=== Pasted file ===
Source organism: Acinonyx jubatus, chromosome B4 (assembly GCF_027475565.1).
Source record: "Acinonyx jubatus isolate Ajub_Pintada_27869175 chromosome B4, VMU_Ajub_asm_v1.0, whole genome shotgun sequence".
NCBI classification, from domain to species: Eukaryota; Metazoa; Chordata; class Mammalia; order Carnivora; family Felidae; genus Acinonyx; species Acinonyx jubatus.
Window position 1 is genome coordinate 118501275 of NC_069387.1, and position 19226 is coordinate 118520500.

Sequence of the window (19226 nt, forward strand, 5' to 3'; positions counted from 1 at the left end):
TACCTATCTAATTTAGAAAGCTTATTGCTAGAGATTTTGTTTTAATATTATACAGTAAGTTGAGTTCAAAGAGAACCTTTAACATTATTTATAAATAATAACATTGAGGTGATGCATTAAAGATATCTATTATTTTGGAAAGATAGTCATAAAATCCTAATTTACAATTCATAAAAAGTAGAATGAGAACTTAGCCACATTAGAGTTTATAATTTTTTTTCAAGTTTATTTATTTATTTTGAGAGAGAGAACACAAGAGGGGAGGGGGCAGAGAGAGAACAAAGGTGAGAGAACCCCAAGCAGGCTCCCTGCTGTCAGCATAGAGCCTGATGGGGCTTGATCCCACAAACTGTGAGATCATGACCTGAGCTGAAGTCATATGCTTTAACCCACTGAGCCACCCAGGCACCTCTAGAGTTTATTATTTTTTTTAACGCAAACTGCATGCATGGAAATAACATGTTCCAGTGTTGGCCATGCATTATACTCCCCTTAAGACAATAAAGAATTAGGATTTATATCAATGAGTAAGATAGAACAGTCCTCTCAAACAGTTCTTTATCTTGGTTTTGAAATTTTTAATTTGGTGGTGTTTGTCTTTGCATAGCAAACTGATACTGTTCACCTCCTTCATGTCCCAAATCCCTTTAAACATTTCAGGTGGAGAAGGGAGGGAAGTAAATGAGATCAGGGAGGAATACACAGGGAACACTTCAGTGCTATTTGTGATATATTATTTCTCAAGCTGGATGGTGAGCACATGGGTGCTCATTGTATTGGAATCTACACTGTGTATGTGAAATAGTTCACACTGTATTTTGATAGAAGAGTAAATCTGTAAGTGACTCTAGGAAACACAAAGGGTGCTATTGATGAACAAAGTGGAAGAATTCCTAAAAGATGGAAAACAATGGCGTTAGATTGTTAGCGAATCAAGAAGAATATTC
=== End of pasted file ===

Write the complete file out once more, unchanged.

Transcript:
Source organism: Acinonyx jubatus, chromosome B4 (assembly GCF_027475565.1).
Source record: "Acinonyx jubatus isolate Ajub_Pintada_27869175 chromosome B4, VMU_Ajub_asm_v1.0, whole genome shotgun sequence".
NCBI classification, from domain to species: Eukaryota; Metazoa; Chordata; class Mammalia; order Carnivora; family Felidae; genus Acinonyx; species Acinonyx jubatus.
Window position 1 is genome coordinate 118501275 of NC_069387.1, and position 19226 is coordinate 118520500.

Sequence of the window (19226 nt, forward strand, 5' to 3'; positions counted from 1 at the left end):
TACCTATCTAATTTAGAAAGCTTATTGCTAGAGATTTTGTTTTAATATTATACAGTAAGTTGAGTTCAAAGAGAACCTTTAACATTATTTATAAATAATAACATTGAGGTGATGCATTAAAGATATCTATTATTTTGGAAAGATAGTCATAAAATCCTAATTTACAATTCATAAAAAGTAGAATGAGAACTTAGCCACATTAGAGTTTATAATTTTTTTTCAAGTTTATTTATTTATTTTGAGAGAGAGAACACAAGAGGGGAGGGGGCAGAGAGAGAACAAAGGTGAGAGAACCCCAAGCAGGCTCCCTGCTGTCAGCATAGAGCCTGATGGGGCTTGATCCCACAAACTGTGAGATCATGACCTGAGCTGAAGTCATATGCTTTAACCCACTGAGCCACCCAGGCACCTCTAGAGTTTATTATTTTTTTTAACGCAAACTGCATGCATGGAAATAACATGTTCCAGTGTTGGCCATGCATTATACTCCCCTTAAGACAATAAAGAATTAGGATTTATATCAATGAGTAAGATAGAACAGTCCTCTCAAACAGTTCTTTATCTTGGTTTTGAAATTTTTAATTTGGTGGTGTTTGTCTTTGCATAGCAAACTGATACTGTTCACCTCCTTCATGTCCCAAATCCCTTTAAACATTTCAGGTGGAGAAGGGAGGGAAGTAAATGAGATCAGGGAGGAATACACAGGGAACACTTCAGTGCTATTTGTGATATATTATTTCTCAAGCTGGATGGTGAGCACATGGGTGCTCATTGTATTGGAATCTACACTGTGTATGTGAAATAGTTCACACTGTATTTTGATAGAAGAGTAAATCTGTAAGTGACTCTAGGAAACACAAAGGGTGCTATTGATGAACAAAGTGGAAGAATTCCTAAAAGATGGAAAACAATGGCGTTAGATTGTTAGCGAATCAAGAAGAATATTC